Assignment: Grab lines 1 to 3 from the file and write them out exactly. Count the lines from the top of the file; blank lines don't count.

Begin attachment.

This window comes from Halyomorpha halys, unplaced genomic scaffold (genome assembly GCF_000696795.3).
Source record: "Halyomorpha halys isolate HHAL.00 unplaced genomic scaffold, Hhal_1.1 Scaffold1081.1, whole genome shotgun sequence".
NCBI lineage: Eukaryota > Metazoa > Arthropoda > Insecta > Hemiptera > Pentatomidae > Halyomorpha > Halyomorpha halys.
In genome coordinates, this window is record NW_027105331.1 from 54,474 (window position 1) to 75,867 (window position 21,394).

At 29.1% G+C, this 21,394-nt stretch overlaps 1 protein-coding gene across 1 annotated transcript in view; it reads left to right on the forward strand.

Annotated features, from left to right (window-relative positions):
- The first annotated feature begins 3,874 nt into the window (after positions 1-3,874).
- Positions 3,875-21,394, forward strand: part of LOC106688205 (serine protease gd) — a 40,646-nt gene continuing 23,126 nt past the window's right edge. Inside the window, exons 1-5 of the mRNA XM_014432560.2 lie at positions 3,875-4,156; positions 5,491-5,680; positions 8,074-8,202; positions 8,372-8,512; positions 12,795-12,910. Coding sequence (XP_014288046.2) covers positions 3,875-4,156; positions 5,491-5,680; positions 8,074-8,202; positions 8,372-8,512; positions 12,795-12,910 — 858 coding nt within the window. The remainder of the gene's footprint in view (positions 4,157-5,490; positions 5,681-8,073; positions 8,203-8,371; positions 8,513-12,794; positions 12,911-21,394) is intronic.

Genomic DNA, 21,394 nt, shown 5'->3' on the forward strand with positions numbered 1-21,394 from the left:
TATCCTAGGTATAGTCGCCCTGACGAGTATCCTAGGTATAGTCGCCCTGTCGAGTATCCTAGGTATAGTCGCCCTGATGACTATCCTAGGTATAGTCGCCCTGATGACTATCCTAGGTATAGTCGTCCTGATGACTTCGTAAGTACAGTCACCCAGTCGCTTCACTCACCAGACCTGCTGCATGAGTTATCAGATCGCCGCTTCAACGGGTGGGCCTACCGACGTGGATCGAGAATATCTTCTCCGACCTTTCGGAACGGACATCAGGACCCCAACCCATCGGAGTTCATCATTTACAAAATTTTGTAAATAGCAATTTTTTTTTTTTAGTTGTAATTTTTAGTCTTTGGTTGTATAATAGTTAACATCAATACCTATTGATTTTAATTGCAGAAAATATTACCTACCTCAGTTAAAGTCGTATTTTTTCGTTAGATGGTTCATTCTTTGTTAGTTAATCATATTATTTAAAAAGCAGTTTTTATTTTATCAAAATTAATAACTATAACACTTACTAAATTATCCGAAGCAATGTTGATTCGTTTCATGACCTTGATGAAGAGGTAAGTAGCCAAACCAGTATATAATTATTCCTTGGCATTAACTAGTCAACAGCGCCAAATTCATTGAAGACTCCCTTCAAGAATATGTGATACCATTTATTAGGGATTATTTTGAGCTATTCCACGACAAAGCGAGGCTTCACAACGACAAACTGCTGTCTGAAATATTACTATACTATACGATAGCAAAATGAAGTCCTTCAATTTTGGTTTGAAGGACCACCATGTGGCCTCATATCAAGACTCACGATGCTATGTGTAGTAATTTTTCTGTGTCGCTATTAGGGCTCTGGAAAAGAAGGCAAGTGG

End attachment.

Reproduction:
This window comes from Halyomorpha halys, unplaced genomic scaffold (genome assembly GCF_000696795.3).
Source record: "Halyomorpha halys isolate HHAL.00 unplaced genomic scaffold, Hhal_1.1 Scaffold1081.1, whole genome shotgun sequence".
NCBI lineage: Eukaryota > Metazoa > Arthropoda > Insecta > Hemiptera > Pentatomidae > Halyomorpha > Halyomorpha halys.